September 7, 1940 – The Treaty of Craiova is made between Romania and Bulgaria, the result of which is that Romania loses Southern Dobrudja to Bulgaria.
Dobrudja is an area of north-eastern Bulgaria comprising the administrative districts named for its two principal cities of Dobrich and Silistra. It has an area of 7,565 km² and a population of 358,000. When it was a part of Romania from 1913 to 1940 it was known in Romanian as Dobrogea Nouă (“New Dobruja”).
Southern Dobrudja was part of the autonomous Bulgarian principality within the Ottoman Empire from 1878 until Bulgaria’s defeat in the Second Balkan War, when the region was ceded to Romania under the Treaty of Bucharest (1913).
Below is a map of Romania and Bulgaria with Southern Dobrudja highlighted in yellow. Northern Dobruja is highlighted in orange.
On 7 September 1940 Southern Dobrudja was restored to Bulgaria under the Treaty of Craiova. The treaty was followed by a mandatory population exchange: about 110,000 Romanians (almost 95% of which settled there after 1913) were forced to leave Southern Dobrudja, whereas 77,000 Bulgarians had to leave northern Dobrudja. Only a few hundred Romanians and Aromanians are now left in the region.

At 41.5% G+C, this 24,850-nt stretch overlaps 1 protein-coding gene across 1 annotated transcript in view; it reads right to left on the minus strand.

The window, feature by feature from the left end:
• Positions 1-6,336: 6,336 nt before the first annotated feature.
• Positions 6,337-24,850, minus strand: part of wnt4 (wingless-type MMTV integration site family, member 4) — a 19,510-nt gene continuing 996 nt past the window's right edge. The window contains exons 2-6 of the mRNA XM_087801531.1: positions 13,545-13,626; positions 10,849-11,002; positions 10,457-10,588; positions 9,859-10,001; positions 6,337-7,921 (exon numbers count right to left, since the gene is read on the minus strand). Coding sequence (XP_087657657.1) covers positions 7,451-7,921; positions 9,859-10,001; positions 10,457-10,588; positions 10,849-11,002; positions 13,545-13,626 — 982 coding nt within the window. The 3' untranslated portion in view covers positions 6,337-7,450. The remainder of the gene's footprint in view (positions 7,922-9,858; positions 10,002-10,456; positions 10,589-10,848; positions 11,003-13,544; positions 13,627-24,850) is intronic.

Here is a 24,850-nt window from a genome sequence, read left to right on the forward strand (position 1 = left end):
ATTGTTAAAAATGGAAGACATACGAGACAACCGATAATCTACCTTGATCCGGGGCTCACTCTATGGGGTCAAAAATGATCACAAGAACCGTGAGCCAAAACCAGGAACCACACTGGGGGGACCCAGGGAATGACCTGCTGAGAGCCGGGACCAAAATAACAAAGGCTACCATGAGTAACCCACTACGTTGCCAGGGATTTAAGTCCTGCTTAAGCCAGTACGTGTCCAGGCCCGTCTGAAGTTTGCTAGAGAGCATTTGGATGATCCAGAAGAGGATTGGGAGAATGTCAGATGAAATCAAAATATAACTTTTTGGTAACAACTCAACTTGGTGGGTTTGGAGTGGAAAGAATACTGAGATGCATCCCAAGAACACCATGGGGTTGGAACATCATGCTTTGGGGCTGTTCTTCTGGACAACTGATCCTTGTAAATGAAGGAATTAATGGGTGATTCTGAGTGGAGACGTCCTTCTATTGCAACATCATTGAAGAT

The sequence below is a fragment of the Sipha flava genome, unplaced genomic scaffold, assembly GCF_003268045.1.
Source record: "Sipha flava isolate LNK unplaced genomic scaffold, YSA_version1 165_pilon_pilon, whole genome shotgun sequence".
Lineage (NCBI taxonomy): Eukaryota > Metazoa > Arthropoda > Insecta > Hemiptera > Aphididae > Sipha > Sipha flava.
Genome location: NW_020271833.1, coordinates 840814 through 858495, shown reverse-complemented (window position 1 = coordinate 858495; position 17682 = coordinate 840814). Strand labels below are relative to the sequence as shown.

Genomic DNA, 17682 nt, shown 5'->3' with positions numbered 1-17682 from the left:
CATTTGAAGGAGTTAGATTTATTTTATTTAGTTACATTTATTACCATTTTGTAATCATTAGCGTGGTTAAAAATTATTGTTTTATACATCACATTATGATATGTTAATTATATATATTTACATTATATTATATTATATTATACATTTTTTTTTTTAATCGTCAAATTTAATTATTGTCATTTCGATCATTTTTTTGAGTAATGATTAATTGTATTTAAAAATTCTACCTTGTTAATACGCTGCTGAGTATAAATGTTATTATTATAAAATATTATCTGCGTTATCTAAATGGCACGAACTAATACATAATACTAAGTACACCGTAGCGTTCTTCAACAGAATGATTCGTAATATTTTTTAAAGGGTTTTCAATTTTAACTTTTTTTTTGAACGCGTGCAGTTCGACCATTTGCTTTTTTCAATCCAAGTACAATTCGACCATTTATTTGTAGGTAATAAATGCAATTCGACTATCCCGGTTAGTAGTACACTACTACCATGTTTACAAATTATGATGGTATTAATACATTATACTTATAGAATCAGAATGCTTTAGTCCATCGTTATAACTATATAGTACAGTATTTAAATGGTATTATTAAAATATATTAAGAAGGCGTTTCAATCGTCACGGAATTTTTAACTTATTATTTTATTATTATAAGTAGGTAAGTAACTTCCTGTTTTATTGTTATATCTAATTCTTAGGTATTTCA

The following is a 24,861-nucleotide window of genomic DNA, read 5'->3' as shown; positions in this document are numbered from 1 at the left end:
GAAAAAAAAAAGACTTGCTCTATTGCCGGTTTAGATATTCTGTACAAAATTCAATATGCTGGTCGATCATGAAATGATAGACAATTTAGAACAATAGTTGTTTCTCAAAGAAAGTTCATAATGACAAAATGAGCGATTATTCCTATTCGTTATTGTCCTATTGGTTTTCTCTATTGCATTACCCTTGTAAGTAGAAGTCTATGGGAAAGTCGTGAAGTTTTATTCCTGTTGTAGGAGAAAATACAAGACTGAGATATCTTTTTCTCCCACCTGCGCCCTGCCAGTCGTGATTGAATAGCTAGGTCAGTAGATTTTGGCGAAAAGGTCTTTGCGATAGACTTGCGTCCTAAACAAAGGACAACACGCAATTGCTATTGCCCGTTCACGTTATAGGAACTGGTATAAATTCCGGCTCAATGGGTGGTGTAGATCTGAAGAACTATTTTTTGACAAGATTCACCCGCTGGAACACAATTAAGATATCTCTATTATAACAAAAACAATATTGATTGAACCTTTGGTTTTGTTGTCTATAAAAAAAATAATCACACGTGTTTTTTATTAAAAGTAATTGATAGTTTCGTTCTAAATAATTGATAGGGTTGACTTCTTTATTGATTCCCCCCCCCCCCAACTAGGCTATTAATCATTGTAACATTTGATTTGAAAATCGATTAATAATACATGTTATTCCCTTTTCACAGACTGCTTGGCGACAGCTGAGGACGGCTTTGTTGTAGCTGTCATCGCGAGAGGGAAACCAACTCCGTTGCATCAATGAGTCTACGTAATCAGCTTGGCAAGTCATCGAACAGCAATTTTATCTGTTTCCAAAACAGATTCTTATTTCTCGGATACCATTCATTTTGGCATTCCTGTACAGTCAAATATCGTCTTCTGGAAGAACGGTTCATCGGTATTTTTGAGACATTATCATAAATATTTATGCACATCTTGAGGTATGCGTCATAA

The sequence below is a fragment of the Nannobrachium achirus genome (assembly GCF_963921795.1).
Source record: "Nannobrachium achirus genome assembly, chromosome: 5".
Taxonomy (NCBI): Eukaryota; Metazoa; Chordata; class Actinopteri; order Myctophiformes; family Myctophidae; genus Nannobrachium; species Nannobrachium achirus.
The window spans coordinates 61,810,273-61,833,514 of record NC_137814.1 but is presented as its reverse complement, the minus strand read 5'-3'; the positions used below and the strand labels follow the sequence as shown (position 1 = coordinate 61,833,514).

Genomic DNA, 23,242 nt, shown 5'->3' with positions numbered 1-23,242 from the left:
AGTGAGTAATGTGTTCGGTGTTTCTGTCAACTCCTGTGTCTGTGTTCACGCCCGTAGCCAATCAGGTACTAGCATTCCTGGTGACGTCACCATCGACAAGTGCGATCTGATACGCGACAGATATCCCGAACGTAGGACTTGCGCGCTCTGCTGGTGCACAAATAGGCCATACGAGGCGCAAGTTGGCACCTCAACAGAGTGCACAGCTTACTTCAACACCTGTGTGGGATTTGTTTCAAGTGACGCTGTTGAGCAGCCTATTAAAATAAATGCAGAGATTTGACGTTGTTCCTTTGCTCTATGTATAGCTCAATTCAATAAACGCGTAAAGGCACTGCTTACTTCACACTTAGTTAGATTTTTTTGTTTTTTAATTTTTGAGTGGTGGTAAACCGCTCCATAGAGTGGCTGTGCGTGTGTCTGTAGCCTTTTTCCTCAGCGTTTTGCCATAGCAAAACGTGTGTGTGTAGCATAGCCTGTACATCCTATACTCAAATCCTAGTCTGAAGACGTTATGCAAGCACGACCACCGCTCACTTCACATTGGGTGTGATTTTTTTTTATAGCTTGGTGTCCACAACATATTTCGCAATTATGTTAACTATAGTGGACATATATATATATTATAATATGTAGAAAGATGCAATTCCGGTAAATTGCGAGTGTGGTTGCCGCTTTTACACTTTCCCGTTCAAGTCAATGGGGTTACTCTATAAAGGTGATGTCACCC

The overprinted stamp shown here was issued in 1916 by the Bulgarian Post Office for use in Dobrudja (when it belonged to Romania) and commemorates the Bulgarian occupation of the area. Bulgaria was an ally of the Central Powers during World War I and waged a successful war campaign against the Romanian, Russian, and Serbo-Croatian forces conquering the entire territory of Dobrudja, as well as the Romanian capital Bucharest (together with forces of Germany and Austria-Hungary).